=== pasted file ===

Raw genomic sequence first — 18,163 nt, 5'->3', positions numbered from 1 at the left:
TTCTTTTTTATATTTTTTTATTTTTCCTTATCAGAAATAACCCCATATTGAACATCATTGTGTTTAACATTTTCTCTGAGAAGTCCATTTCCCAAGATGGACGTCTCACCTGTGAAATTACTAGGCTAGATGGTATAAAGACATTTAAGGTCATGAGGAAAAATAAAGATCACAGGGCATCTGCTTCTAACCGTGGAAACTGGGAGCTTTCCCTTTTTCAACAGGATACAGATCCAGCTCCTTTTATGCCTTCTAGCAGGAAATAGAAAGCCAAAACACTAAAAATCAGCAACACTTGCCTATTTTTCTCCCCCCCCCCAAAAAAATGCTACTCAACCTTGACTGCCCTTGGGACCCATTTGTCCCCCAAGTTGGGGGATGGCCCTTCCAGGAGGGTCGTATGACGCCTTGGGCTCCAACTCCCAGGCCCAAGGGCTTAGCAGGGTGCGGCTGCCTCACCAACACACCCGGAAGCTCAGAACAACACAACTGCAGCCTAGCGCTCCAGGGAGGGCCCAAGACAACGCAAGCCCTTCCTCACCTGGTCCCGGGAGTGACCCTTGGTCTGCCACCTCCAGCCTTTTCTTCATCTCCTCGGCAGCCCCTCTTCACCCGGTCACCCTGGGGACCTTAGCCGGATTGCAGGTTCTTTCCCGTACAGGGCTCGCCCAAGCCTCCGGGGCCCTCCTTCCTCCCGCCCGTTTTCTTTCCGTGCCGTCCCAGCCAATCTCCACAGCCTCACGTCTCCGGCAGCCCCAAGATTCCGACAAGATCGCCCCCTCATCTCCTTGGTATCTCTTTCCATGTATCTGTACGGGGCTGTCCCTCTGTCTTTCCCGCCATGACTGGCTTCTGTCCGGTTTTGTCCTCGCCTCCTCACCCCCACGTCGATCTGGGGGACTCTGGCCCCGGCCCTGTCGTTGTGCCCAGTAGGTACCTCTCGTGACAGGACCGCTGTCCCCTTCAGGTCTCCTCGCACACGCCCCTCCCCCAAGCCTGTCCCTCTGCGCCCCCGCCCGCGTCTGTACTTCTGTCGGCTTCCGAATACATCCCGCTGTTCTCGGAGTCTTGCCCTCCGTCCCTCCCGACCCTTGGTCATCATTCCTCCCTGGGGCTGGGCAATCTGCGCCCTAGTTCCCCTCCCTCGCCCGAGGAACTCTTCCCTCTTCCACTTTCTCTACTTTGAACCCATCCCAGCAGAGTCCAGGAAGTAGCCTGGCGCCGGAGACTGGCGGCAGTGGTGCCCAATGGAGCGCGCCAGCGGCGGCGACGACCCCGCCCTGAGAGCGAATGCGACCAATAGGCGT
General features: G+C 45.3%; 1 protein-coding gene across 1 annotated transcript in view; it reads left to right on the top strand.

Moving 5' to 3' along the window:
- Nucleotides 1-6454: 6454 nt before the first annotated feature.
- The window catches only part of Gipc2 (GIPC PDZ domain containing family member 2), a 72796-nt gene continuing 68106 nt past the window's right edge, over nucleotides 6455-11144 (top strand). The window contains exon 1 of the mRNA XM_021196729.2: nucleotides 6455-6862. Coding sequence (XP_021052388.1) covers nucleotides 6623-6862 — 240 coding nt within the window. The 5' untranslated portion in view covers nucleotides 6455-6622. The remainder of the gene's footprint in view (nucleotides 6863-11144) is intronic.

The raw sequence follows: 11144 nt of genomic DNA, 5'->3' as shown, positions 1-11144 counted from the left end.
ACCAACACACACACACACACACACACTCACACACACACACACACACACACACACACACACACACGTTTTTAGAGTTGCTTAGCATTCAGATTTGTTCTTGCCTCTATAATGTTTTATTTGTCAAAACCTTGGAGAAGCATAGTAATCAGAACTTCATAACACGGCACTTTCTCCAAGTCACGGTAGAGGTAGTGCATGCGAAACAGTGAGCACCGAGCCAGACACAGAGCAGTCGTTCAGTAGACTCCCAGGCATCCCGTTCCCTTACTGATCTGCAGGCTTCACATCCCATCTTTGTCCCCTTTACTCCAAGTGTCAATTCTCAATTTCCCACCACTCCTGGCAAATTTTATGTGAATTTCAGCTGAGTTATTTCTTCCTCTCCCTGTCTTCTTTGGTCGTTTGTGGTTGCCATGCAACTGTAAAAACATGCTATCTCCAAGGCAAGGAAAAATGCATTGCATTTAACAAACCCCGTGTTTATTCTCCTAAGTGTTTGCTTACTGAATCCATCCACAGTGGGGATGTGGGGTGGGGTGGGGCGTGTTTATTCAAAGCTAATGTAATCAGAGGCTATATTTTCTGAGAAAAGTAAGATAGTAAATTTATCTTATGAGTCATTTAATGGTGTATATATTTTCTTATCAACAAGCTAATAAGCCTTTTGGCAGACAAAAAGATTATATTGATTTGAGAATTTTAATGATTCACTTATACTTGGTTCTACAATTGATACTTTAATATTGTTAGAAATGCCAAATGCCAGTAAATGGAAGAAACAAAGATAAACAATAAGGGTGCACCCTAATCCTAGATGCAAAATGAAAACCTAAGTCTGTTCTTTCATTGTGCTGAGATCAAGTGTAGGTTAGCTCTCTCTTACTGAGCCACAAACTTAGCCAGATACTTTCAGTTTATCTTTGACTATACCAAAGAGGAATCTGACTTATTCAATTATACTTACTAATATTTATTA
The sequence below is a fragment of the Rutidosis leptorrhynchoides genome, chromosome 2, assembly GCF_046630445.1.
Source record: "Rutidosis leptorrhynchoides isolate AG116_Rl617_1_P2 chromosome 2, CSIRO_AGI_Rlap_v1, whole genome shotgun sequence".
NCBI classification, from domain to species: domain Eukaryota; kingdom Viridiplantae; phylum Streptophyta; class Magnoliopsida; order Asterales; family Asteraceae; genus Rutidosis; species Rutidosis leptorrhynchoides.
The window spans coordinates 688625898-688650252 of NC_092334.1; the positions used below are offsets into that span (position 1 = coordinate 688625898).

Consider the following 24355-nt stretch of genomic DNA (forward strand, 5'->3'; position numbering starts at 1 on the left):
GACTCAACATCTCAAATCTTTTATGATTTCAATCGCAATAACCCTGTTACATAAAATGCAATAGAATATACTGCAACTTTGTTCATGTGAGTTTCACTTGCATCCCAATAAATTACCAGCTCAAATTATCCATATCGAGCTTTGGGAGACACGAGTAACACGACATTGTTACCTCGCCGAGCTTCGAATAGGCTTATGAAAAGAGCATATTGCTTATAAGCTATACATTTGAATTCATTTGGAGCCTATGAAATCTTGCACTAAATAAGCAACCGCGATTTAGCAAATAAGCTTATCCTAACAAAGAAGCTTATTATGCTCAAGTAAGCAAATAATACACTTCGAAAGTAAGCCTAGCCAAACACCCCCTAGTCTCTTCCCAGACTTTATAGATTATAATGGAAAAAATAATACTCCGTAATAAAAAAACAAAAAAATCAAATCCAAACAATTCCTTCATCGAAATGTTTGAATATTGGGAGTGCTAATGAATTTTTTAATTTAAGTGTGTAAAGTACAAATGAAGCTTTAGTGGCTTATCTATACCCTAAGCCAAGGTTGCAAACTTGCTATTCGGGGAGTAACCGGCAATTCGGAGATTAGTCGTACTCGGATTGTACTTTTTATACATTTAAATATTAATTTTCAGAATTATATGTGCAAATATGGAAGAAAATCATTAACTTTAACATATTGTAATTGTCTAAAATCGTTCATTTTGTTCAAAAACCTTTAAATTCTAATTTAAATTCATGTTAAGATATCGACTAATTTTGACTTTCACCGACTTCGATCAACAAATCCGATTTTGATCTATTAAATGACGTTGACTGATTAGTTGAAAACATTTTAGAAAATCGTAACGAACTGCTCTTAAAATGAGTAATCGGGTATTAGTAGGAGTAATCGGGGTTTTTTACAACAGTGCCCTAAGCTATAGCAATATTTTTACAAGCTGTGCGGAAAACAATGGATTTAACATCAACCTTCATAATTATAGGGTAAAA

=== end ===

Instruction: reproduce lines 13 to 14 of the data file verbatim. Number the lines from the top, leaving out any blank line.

Consider the following 24355-nt stretch of genomic DNA (forward strand, 5'->3'; position numbering starts at 1 on the left):
GACTCAACATCTCAAATCTTTTATGATTTCAATCGCAATAACCCTGTTACATAAAATGCAATAGAATATACTGCAACTTTGTTCATGTGAGTTTCACTTGCATCCCAATAAATTACCAGCTCAAATTATCCATATCGAGCTTTGGGAGACACGAGTAACACGACATTGTTACCTCGCCGAGCTTCGAATAGGCTTATGAAAAGAGCATATTGCTTATAAGCTATACATTTGAATTCATTTGGAGCCTATGAAATCTTGCACTAAATAAGCAACCGCGATTTAGCAAATAAGCTTATCCTAACAAAGAAGCTTATTATGCTCAAGTAAGCAAATAATACACTTCGAAAGTAAGCCTAGCCAAACACCCCCTAGTCTCTTCCCAGACTTTATAGATTATAATGGAAAAAATAATACTCCGTAATAAAAAAACAAAAAAATCAAATCCAAACAATTCCTTCATCGAAATGTTTGAATATTGGGAGTGCTAATGAATTTTTTAATTTAAGTGTGTAAAGTACAAATGAAGCTTTAGTGGCTTATCTATACCCTAAGCCAAGGTTGCAAACTTGCTATTCGGGGAGTAACCGGCAATTCGGAGATTAGTCGTACTCGGATTGTACTTTTTATACATTTAAATATTAATTTTCAGAATTATATGTGCAAATATGGAAGAAAATCATTAACTTTAACATATTGTAATTGTCTAAAATCGTTCATTTTGTTCAAAAACCTTTAAATTCTAATTTAAATTCATGTTAAGATATCGACTAATTTTGACTTTCACCGACTTCGATCAACAAATCCGATTTTGATCTATTAAATGACGTTGACTGATTAGTTGAAAACATTTTAGAAAATCGTAACGAACTGCTCTTAAAATGAGTAATCGGGTATTAGTAGGAGTAATCGGGGTTTTTTACAACAGTGCCCTAAGCTATAGCAATATTTTTACAAGCTGTGCGGAAAACAATGGATTTAACATCAACCTTCATAATTATAGGGTAAAA